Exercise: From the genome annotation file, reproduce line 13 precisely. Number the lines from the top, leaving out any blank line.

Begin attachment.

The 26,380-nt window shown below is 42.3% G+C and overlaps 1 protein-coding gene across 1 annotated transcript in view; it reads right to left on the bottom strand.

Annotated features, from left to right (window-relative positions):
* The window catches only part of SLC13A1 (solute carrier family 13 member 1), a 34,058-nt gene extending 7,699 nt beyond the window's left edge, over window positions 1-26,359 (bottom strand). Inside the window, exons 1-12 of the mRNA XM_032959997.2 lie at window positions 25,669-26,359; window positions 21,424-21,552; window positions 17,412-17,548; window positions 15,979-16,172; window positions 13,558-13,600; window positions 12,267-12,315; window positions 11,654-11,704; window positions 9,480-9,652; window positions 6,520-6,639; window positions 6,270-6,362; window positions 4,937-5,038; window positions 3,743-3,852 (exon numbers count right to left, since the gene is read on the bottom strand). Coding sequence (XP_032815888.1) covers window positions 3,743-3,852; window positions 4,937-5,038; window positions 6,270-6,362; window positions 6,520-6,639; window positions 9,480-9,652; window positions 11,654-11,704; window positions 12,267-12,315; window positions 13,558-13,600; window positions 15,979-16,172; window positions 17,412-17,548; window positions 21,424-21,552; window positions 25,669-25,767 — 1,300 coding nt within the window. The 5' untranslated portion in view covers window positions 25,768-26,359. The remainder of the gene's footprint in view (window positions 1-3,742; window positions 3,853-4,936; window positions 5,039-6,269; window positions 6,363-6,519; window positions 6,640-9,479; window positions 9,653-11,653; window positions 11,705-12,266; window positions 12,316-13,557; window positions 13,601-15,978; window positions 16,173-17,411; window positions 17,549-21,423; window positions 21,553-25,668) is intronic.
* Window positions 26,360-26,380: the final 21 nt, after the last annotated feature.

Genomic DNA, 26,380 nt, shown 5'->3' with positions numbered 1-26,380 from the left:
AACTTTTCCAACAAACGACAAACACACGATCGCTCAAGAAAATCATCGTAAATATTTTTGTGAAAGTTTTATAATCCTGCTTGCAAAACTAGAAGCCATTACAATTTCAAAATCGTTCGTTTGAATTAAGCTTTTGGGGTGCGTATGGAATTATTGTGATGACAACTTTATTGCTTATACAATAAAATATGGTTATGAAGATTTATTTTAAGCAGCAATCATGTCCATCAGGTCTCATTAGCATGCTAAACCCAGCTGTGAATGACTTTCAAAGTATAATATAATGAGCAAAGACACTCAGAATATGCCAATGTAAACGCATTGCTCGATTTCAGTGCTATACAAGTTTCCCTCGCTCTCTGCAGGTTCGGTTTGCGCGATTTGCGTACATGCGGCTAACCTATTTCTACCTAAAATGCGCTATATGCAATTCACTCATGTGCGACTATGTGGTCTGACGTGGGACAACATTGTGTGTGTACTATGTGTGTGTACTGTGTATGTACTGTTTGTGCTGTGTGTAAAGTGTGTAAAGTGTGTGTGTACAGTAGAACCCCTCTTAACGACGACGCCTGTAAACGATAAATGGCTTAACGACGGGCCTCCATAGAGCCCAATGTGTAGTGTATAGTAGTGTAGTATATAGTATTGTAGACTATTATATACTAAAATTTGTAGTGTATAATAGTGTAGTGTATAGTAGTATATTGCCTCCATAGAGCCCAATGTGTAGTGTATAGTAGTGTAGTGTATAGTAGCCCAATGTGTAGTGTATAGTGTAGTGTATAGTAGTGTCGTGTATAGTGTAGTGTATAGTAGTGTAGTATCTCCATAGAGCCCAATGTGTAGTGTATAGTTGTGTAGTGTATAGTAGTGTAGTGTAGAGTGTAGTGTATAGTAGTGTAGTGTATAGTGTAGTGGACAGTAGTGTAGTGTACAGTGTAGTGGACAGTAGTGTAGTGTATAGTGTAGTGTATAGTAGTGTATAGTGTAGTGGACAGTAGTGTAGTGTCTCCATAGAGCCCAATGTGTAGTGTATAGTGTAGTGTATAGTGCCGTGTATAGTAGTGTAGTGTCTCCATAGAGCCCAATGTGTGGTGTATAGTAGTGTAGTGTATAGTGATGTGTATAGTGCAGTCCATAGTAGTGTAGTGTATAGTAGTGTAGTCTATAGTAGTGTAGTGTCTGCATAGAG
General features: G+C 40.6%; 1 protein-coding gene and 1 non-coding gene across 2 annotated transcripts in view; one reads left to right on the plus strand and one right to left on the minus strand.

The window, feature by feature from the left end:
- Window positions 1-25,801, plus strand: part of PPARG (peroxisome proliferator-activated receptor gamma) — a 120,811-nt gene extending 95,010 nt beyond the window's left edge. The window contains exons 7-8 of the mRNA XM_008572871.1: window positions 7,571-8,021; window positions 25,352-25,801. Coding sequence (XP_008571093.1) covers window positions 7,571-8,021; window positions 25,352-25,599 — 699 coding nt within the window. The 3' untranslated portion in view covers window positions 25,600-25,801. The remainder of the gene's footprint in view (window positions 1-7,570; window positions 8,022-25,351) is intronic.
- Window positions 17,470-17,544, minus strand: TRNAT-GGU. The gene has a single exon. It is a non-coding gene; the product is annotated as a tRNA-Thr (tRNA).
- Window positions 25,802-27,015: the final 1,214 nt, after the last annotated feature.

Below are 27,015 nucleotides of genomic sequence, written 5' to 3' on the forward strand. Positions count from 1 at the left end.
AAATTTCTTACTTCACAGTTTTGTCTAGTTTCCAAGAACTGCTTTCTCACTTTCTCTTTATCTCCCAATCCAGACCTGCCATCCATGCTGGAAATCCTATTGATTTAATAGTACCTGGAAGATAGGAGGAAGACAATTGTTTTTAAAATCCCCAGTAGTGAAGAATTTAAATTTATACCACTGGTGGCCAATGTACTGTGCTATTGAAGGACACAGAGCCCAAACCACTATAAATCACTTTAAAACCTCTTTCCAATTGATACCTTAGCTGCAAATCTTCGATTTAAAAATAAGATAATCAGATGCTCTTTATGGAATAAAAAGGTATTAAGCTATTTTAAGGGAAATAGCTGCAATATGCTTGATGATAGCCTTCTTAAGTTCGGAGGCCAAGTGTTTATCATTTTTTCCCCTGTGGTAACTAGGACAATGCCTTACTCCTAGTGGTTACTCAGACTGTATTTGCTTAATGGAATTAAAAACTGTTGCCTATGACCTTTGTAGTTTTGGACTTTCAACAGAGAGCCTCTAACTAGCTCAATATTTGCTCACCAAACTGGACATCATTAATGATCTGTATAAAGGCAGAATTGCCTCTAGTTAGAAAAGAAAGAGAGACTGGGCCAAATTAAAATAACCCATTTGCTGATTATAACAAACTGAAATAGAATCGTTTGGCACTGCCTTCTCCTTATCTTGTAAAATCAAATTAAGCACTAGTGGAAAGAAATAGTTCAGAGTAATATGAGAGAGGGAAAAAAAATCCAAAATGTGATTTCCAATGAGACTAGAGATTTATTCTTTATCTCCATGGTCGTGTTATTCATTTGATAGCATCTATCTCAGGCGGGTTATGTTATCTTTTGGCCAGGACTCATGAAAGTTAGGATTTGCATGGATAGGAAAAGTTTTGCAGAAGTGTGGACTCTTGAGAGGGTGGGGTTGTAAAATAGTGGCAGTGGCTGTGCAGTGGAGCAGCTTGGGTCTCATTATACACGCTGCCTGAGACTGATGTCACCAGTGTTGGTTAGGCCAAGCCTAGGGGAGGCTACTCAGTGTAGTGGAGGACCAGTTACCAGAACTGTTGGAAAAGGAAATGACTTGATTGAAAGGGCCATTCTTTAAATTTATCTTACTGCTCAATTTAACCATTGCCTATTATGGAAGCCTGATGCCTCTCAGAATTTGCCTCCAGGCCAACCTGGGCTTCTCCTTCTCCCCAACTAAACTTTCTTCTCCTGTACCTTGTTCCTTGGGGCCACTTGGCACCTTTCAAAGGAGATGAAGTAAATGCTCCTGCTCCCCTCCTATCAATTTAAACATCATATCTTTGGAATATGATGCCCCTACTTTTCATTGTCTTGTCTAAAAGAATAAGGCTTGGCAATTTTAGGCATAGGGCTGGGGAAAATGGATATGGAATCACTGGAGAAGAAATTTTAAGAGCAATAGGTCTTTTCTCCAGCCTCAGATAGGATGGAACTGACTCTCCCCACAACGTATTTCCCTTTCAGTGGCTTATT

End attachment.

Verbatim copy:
AAATTTCTTACTTCACAGTTTTGTCTAGTTTCCAAGAACTGCTTTCTCACTTTCTCTTTATCTCCCAATCCAGACCTGCCATCCATGCTGGAAATCCTATTGATTTAATAGTACCTGGAAGATAGGAGGAAGACAATTGTTTTTAAAATCCCCAGTAGTGAAGAATTTAAATTTATACCACTGGTGGCCAATGTACTGTGCTATTGAAGGACACAGAGCCCAAACCACTATAAATCACTTTAAAACCTCTTTCCAATTGATACCTTAGCTGCAAATCTTCGATTTAAAAATAAGATAATCAGATGCTCTTTATGGAATAAAAAGGTATTAAGCTATTTTAAGGGAAATAGCTGCAATATGCTTGATGATAGCCTTCTTAAGTTCGGAGGCCAAGTGTTTATCATTTTTTCCCCTGTGGTAACTAGGACAATGCCTTACTCCTAGTGGTTACTCAGACTGTATTTGCTTAATGGAATTAAAAACTGTTGCCTATGACCTTTGTAGTTTTGGACTTTCAACAGAGAGCCTCTAACTAGCTCAATATTTGCTCACCAAACTGGACATCATTAATGATCTGTATAAAGGCAGAATTGCCTCTAGTTAGAAAAGAAAGAGAGACTGGGCCAAATTAAAATAACCCATTTGCTGATTATAACAAACTGAAATAGAATCGTTTGGCACTGCCTTCTCCTTATCTTGTAAAATCAAATTAAGCACTAGTGGAAAGAAATAGTTCAGAGTAATATGAGAGAGGGAAAAAAAATCCAAAATGTGATTTCCAATGAGACTAGAGATTTATTCTTTATCTCCATGGTCGTGTTATTCATTTGATAGCATCTATCTCAGGCGGGTTATGTTATCTTTTGGCCAGGACTCATGAAAGTTAGGATTTGCATGGATAGGAAAAGTTTTGCAGAAGTGTGGACTCTTGAGAGGGTGGGGTTGTAAAATAGTGGCAGTGGCTGTGCAGTGGAGCAGCTTGGGTCTCATTATACACGCTGCCTGAGACTGATGTCACCAGTGTTGGTTAGGCCAAGCCTAGGGGAGGCTACTCAGTGTAGTGGAGGACCAGTTACCAGAACTGTTGGAAAAGGAAATGACTTGATTGAAAGGGCCATTCTTTAAATTTATCTTACTGCTCAATTTAACCATTGCCTATTATGGAAGCCTGATGCCTCTCAGAATTTGCCTCCAGGCCAACCTGGGCTTCTCCTTCTCCCCAACTAAACTTTCTTCTCCTGTACCTTGTTCCTTGGGGCCACTTGGCACCTTTCAAAGGAGATGAAGTAAATGCTCCTGCTCCCCTCCTATCAATTTAAACATCATATCTTTGGAATATGATGCCCCTACTTTTCATTGTCTTGTCTAAAAGAATAAGGCTTGGCAATTTTAGGCATAGGGCTGGGGAAAATGGATATGGAATCACTGGAGAAGAAATTTTAAGAGCAATAGGTCTTTTCTCCAGCCTCAGATAGGATGGAACTGACTCTCCCCACAACGTATTTCCCTTTCAGTGGCTTATT